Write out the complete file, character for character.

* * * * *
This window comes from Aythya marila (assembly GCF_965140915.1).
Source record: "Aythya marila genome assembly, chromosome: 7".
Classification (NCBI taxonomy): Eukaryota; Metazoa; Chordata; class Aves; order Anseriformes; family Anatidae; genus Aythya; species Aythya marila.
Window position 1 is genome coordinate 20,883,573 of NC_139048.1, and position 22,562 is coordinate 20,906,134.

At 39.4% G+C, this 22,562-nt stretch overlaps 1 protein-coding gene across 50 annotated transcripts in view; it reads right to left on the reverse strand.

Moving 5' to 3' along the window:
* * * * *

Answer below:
This window comes from Aythya marila (assembly GCF_965140915.1).
Source record: "Aythya marila genome assembly, chromosome: 7".
Classification (NCBI taxonomy): Eukaryota; Metazoa; Chordata; class Aves; order Anseriformes; family Anatidae; genus Aythya; species Aythya marila.
Window position 1 is genome coordinate 20,883,573 of NC_139048.1, and position 22,562 is coordinate 20,906,134.

At 39.4% G+C, this 22,562-nt stretch overlaps 1 protein-coding gene across 50 annotated transcripts in view; it reads right to left on the reverse strand.

Moving 5' to 3' along the window: